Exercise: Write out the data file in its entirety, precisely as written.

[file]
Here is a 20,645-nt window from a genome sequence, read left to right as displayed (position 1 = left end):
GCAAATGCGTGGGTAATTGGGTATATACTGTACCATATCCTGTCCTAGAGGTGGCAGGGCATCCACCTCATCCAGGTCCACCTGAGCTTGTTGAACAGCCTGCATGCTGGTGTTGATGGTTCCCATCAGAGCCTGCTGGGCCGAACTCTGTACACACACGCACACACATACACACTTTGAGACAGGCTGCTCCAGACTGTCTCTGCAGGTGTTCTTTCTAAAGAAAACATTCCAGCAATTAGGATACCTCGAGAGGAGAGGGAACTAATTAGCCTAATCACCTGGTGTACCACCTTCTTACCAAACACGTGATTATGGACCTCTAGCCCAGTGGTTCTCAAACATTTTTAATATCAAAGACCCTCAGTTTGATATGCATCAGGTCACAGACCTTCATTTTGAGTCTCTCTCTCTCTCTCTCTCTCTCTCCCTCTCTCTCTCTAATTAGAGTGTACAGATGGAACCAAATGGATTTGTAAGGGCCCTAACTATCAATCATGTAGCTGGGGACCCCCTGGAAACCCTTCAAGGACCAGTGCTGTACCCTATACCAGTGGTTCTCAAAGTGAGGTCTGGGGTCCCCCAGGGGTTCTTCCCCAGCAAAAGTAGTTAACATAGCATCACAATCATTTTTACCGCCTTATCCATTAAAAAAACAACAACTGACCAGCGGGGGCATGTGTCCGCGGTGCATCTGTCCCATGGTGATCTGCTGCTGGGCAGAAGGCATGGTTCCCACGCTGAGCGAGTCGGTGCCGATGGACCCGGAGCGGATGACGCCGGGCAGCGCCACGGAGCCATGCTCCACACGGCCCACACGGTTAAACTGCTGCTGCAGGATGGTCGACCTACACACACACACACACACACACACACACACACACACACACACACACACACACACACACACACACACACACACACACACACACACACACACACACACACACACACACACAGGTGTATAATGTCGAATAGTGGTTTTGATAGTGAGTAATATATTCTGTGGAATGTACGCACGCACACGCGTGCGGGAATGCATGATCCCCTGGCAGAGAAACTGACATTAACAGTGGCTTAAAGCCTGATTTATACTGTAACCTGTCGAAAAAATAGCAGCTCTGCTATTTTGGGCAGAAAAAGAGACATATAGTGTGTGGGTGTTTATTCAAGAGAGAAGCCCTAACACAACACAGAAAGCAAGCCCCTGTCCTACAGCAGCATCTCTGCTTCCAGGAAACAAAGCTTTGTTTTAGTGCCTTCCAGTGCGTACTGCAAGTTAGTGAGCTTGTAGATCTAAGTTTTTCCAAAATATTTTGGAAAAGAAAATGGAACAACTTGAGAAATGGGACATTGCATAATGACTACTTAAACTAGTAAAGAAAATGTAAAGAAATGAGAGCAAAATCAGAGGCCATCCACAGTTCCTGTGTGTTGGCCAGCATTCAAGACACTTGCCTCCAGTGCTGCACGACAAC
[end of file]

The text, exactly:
Here is a 20,645-nt window from a genome sequence, read left to right as displayed (position 1 = left end):
GCAAATGCGTGGGTAATTGGGTATATACTGTACCATATCCTGTCCTAGAGGTGGCAGGGCATCCACCTCATCCAGGTCCACCTGAGCTTGTTGAACAGCCTGCATGCTGGTGTTGATGGTTCCCATCAGAGCCTGCTGGGCCGAACTCTGTACACACACGCACACACATACACACTTTGAGACAGGCTGCTCCAGACTGTCTCTGCAGGTGTTCTTTCTAAAGAAAACATTCCAGCAATTAGGATACCTCGAGAGGAGAGGGAACTAATTAGCCTAATCACCTGGTGTACCACCTTCTTACCAAACACGTGATTATGGACCTCTAGCCCAGTGGTTCTCAAACATTTTTAATATCAAAGACCCTCAGTTTGATATGCATCAGGTCACAGACCTTCATTTTGAGTCTCTCTCTCTCTCTCTCTCTCTCTCCCTCTCTCTCTCTAATTAGAGTGTACAGATGGAACCAAATGGATTTGTAAGGGCCCTAACTATCAATCATGTAGCTGGGGACCCCCTGGAAACCCTTCAAGGACCAGTGCTGTACCCTATACCAGTGGTTCTCAAAGTGAGGTCTGGGGTCCCCCAGGGGTTCTTCCCCAGCAAAAGTAGTTAACATAGCATCACAATCATTTTTACCGCCTTATCCATTAAAAAAACAACAACTGACCAGCGGGGGCATGTGTCCGCGGTGCATCTGTCCCATGGTGATCTGCTGCTGGGCAGAAGGCATGGTTCCCACGCTGAGCGAGTCGGTGCCGATGGACCCGGAGCGGATGACGCCGGGCAGCGCCACGGAGCCATGCTCCACACGGCCCACACGGTTAAACTGCTGCTGCAGGATGGTCGACCTACACACACACACACACACACACACACACACACACACACACACACACACACACACACACACACACACACACACACACACACACACACACACACACACACACACACACACAGGTGTATAATGTCGAATAGTGGTTTTGATAGTGAGTAATATATTCTGTGGAATGTACGCACGCACACGCGTGCGGGAATGCATGATCCCCTGGCAGAGAAACTGACATTAACAGTGGCTTAAAGCCTGATTTATACTGTAACCTGTCGAAAAAATAGCAGCTCTGCTATTTTGGGCAGAAAAAGAGACATATAGTGTGTGGGTGTTTATTCAAGAGAGAAGCCCTAACACAACACAGAAAGCAAGCCCCTGTCCTACAGCAGCATCTCTGCTTCCAGGAAACAAAGCTTTGTTTTAGTGCCTTCCAGTGCGTACTGCAAGTTAGTGAGCTTGTAGATCTAAGTTTTTCCAAAATATTTTGGAAAAGAAAATGGAACAACTTGAGAAATGGGACATTGCATAATGACTACTTAAACTAGTAAAGAAAATGTAAAGAAATGAGAGCAAAATCAGAGGCCATCCACAGTTCCTGTGTGTTGGCCAGCATTCAAGACACTTGCCTCCAGTGCTGCACGACAAC